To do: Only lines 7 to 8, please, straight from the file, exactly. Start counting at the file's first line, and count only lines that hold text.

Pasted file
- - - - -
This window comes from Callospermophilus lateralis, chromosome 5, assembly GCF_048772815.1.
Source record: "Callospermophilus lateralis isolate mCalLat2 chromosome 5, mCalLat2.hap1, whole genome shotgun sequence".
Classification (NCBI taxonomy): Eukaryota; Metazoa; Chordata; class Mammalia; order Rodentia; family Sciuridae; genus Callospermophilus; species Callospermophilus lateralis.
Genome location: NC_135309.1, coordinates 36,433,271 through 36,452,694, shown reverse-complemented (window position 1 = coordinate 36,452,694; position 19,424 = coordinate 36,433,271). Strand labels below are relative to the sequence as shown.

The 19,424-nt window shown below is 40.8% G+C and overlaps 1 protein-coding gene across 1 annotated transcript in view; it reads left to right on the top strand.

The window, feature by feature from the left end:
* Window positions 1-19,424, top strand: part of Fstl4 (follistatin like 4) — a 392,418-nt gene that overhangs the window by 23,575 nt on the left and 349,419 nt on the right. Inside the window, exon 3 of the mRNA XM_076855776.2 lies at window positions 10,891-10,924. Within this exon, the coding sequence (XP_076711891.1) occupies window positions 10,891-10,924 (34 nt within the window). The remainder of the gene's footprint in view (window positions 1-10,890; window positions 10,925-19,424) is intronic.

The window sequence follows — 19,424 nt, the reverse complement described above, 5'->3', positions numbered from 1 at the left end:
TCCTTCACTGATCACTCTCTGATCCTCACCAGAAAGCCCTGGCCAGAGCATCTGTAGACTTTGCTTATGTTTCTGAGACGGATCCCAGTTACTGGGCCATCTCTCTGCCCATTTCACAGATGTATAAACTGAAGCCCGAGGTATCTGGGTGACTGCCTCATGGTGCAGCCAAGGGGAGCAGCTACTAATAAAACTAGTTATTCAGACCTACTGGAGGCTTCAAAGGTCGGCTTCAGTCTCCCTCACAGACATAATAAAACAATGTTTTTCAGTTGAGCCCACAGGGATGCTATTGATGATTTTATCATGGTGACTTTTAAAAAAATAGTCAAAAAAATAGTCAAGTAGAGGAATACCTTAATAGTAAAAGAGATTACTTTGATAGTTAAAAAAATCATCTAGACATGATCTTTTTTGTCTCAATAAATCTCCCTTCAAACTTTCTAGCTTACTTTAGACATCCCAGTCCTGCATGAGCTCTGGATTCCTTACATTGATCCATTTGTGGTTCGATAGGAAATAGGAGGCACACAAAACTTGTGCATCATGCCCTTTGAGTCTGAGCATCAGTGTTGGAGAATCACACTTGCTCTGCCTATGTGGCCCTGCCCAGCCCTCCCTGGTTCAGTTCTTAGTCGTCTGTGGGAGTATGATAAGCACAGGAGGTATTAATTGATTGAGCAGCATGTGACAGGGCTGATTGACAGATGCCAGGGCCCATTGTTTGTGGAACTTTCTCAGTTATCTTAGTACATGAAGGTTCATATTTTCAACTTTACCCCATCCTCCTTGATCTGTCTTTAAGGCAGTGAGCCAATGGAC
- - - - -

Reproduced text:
* Window positions 1-19,424, top strand: part of Fstl4 (follistatin like 4) — a 392,418-nt gene that overhangs the window by 23,575 nt on the left and 349,419 nt on the right. Inside the window, exon 3 of the mRNA XM_076855776.2 lies at window positions 10,891-10,924. Within this exon, the coding sequence (XP_076711891.1) occupies window positions 10,891-10,924 (34 nt within the window). The remainder of the gene's footprint in view (window positions 1-10,890; window positions 10,925-19,424) is intronic.

The window sequence follows — 19,424 nt, the reverse complement described above, 5'->3', positions numbered from 1 at the left end: